Relax, it's a rare condition. READ MORE

The Lapinators

For those who watch Bambi and think Thumper looks delicious, several area butchers around the East Bay can supply fresh rabbit meat for home cooking adventures.


Egg Curry and Lemon Pickle at Namaste

Namaste is an Indian place with a buffet, but don’t write it off–it has a following among the chowhound family. It’s family dog’s number one restaurant, period, and Kitchen Imp likes it so much she drives there…from Berkeley. Seasoned Chowhounds love it, and it’s also an excellent introduction to Indian food for those not familiar with the cuisine.

Namaste features both North and South Indian dishes, including exciting things like cabbage curry, lemon pickle, and egg curry. Egg curry is basically whole hard-boiled eggs in a beautifully balanced, mysteriously spiced curry sauce. The gifted cook makes about 20 different dishes per day–delicious, varied, and Ayurvedically balanced. All you want from the buffet for $8.99, a real bargain.

Namaste Indian Cuisine [East Bay]
1671 Willow Pass Road, Concord

Board Links
Recs for Khana Peena … not the buffet or CTM
Concord -More on Namaste North & South Indian Cuisine ???
Trader Joe’s coming to Walnut Creek!

Challah Fame

Diamond Bakery makes an excellent loaf of challah, just don’t go when you’re in a rush. Even if you pre-order, it can take well over an hour just to pick up your order during the holidays, says PaulF. There are sometimes Diamond baked goods at Ralph’s.

Schwartz’s does a great job with their simple challah and special raisin New Year’s challah, says Jerome.

Pre-order at Bea’s and you’ll get to skip the line for their fantastic challah, honey cake, and sponge cake, says Simihound.

Junior’s round challah has remained consistent over the years.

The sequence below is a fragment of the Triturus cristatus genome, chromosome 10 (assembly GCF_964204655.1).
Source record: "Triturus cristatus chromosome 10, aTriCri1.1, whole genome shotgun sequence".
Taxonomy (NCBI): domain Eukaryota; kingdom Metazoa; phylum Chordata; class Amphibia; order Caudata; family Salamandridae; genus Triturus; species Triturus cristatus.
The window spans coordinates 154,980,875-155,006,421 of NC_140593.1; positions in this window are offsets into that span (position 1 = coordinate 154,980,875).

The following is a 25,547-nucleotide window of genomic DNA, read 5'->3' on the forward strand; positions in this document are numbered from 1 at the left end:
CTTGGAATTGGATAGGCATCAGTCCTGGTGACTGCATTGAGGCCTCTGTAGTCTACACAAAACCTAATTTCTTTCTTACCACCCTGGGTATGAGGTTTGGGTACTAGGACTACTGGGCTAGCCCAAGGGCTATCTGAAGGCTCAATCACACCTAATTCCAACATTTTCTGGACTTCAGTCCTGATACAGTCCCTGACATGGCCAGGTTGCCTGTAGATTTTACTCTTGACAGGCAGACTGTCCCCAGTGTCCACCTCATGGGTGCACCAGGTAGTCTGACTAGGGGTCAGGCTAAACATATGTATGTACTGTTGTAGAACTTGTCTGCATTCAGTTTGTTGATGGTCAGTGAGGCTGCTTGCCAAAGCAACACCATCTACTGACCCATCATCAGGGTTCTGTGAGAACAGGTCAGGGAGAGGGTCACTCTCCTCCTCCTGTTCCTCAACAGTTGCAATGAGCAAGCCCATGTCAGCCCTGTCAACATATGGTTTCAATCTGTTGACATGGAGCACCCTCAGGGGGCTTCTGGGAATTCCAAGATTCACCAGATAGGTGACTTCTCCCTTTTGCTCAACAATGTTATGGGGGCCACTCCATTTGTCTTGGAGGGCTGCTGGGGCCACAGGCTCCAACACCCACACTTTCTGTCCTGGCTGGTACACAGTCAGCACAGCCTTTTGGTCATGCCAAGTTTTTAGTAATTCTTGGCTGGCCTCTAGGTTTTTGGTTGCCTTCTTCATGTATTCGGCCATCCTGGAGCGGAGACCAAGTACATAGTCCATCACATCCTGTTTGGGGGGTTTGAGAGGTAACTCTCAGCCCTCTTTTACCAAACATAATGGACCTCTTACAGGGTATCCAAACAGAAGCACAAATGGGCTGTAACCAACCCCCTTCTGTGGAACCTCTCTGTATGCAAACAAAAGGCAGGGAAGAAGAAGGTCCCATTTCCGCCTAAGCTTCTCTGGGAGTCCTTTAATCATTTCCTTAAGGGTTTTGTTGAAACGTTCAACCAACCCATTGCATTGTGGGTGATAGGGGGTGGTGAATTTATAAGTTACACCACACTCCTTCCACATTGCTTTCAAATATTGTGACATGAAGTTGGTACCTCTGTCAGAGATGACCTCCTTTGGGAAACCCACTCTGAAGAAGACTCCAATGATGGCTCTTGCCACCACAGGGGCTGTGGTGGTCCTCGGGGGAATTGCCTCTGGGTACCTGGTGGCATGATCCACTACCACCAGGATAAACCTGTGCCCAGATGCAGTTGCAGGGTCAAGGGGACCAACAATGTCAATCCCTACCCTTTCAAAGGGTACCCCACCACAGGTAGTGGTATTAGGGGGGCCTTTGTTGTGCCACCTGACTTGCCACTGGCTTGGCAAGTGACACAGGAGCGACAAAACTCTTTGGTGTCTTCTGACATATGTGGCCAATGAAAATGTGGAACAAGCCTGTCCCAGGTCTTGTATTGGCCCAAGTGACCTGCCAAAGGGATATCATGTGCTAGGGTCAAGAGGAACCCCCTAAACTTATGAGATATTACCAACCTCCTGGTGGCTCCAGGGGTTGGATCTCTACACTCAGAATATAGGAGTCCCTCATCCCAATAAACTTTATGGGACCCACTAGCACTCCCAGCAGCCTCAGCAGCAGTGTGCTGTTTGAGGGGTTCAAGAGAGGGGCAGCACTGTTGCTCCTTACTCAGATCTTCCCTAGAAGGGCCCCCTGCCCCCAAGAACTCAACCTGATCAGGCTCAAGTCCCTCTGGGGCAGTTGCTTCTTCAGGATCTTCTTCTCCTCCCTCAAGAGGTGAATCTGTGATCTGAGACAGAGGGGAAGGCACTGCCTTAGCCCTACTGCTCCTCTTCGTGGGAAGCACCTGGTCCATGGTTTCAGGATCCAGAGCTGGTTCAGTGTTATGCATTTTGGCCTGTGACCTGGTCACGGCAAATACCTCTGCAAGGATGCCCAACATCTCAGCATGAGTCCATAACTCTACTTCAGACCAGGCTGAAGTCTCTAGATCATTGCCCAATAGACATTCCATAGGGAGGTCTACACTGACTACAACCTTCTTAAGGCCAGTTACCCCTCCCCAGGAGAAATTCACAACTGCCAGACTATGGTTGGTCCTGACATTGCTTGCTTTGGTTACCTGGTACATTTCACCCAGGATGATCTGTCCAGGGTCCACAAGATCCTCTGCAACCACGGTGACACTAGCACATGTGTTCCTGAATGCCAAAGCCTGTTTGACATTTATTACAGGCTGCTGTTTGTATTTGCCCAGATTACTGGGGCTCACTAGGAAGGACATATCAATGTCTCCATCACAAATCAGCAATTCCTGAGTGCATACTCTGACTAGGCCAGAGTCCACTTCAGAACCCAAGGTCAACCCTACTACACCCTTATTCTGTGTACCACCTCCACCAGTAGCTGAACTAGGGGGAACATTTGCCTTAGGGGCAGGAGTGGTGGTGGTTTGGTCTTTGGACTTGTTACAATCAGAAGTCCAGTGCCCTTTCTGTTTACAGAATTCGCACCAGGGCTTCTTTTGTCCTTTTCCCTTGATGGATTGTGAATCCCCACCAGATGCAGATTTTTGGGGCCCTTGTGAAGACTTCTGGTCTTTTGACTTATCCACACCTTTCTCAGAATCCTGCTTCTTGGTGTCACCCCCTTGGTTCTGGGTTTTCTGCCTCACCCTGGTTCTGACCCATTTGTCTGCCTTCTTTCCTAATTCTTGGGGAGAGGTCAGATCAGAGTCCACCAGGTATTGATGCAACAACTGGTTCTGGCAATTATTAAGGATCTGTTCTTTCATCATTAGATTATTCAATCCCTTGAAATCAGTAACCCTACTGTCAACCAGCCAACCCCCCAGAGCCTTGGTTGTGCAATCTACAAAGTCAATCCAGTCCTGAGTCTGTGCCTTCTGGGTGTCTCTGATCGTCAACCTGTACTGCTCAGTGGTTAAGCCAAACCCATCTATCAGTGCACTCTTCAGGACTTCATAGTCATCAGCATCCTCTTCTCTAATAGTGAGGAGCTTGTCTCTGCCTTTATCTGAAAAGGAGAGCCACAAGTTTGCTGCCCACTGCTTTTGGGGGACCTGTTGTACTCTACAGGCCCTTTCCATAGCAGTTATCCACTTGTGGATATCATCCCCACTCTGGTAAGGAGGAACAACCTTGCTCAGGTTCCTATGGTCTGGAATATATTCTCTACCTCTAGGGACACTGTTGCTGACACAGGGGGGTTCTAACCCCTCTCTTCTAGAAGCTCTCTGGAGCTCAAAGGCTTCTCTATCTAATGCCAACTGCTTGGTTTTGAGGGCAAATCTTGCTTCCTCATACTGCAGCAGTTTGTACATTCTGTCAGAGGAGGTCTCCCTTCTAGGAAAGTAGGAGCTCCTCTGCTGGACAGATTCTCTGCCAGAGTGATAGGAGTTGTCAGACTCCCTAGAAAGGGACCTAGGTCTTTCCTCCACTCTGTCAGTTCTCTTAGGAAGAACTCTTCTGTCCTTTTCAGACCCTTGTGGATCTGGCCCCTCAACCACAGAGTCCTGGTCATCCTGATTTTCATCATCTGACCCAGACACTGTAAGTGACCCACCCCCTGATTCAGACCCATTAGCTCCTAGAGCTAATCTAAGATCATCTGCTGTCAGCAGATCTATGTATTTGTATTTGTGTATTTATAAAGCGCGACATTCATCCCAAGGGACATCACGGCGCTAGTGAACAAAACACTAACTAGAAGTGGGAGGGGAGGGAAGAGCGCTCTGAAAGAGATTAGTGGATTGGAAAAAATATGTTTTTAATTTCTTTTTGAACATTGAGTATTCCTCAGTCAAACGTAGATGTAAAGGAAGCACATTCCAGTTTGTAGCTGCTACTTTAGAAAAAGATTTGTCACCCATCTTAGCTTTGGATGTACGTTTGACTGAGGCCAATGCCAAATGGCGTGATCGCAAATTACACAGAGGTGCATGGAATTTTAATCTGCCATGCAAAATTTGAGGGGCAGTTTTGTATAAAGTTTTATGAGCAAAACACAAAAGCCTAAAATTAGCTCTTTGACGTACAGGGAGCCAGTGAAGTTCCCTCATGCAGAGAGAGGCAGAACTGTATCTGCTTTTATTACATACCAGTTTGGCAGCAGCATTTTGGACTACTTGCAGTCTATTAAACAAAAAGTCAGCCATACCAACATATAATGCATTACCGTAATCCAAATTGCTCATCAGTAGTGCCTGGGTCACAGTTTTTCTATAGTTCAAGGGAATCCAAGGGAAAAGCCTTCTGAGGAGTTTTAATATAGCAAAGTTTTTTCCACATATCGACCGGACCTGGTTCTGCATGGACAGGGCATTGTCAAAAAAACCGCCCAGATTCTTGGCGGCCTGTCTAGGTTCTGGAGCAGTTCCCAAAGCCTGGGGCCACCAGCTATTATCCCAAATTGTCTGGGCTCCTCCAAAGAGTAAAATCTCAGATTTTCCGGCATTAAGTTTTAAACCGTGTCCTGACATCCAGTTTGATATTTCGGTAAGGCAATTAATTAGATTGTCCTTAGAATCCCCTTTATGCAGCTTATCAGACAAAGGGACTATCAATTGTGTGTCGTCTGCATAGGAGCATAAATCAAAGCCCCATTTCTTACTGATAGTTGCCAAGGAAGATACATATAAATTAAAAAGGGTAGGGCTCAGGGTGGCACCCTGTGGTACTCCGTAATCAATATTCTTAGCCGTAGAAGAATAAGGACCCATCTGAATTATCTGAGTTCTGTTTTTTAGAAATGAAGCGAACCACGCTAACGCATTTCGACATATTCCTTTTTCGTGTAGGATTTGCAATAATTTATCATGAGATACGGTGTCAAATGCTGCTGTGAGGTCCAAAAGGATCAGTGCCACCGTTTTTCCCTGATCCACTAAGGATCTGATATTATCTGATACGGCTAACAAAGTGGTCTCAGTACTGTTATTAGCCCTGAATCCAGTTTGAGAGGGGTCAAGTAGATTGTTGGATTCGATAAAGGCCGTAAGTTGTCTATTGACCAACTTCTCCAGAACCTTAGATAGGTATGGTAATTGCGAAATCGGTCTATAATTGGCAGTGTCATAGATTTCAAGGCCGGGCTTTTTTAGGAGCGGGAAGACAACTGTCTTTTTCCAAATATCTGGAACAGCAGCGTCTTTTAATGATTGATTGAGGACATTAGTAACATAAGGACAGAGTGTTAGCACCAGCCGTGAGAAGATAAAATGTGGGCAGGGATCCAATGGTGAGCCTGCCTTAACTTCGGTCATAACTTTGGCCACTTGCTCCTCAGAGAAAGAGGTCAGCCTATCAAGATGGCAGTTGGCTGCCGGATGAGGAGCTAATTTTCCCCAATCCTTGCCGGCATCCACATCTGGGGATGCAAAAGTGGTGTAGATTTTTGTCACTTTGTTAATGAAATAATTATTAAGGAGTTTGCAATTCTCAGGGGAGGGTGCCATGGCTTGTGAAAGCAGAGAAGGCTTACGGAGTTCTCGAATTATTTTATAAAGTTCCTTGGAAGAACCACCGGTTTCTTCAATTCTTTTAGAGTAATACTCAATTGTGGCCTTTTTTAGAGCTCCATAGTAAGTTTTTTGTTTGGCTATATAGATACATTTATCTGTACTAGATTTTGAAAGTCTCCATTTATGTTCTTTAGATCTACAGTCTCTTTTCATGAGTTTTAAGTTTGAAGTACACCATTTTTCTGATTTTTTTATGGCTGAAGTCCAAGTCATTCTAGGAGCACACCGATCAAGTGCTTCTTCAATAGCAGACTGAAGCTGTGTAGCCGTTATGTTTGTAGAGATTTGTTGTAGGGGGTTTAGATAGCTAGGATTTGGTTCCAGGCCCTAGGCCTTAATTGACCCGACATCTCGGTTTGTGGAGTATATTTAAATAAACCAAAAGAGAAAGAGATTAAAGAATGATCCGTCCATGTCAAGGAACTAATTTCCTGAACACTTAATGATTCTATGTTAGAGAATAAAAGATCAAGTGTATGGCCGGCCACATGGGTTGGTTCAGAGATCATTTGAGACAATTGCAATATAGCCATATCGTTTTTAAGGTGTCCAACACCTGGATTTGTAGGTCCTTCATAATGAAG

Pastries by Edie bakes wonderful fresh challah on Fridays, davinagr says. Their pastries and panini are incredible any day of the week.

An order of Gelson’s challah for New Year’s was so fresh that it was falling apart. It was delicious, and gone in about five minutes, says liu.

Diamond Bakery [San Gabriel Valley]
140 W .Valley Blvd. # 120, San Gabriel

Diamond Bakery [San Gabriel Valley]
744 W. Garvey Ave., Monterey Park

Diamond Bakery [Inland of LA]
1015 Nogales St. Ste. 105, Rowland Heights

Diamond Bakery [Inland of LA]
18414 Colima Rd., Rowland Heights

Diamond Bakery [East LA-ish]
1940 Frank Stiles St., South El Monte

Diamond Bakery [Artesia-ish]
17801 Pioneer Blvd. Ste. D, Artesia

Ralph’s Market [Citywide]

Schwartz Bakery [Fairfax Village]
441 N Fairfax Ave., Los Angeles

Schwartz Bakery [Midtown]
8616 W. Pico Blvd., Los Angeles

Schwartz Bakery [Midtown]
7113 Beverly Blvd., Los Angeles

Bea’s Bakery [West San Fernando Valley]
18450 Clark St., Tarzana

Junior’s Deli [West LA]
2379 Westwood Blvd., Los Angeles

Junior’s Deli Boys [Beaches]
451 Manhattan Beach Blvd., Manhattan Beach

Pastries By Edie [West San Fernando Valley]
21608 Sherman Way, Canoga Park

Gelson’s Market [Citywide]

Board Links
Diamond Bakery …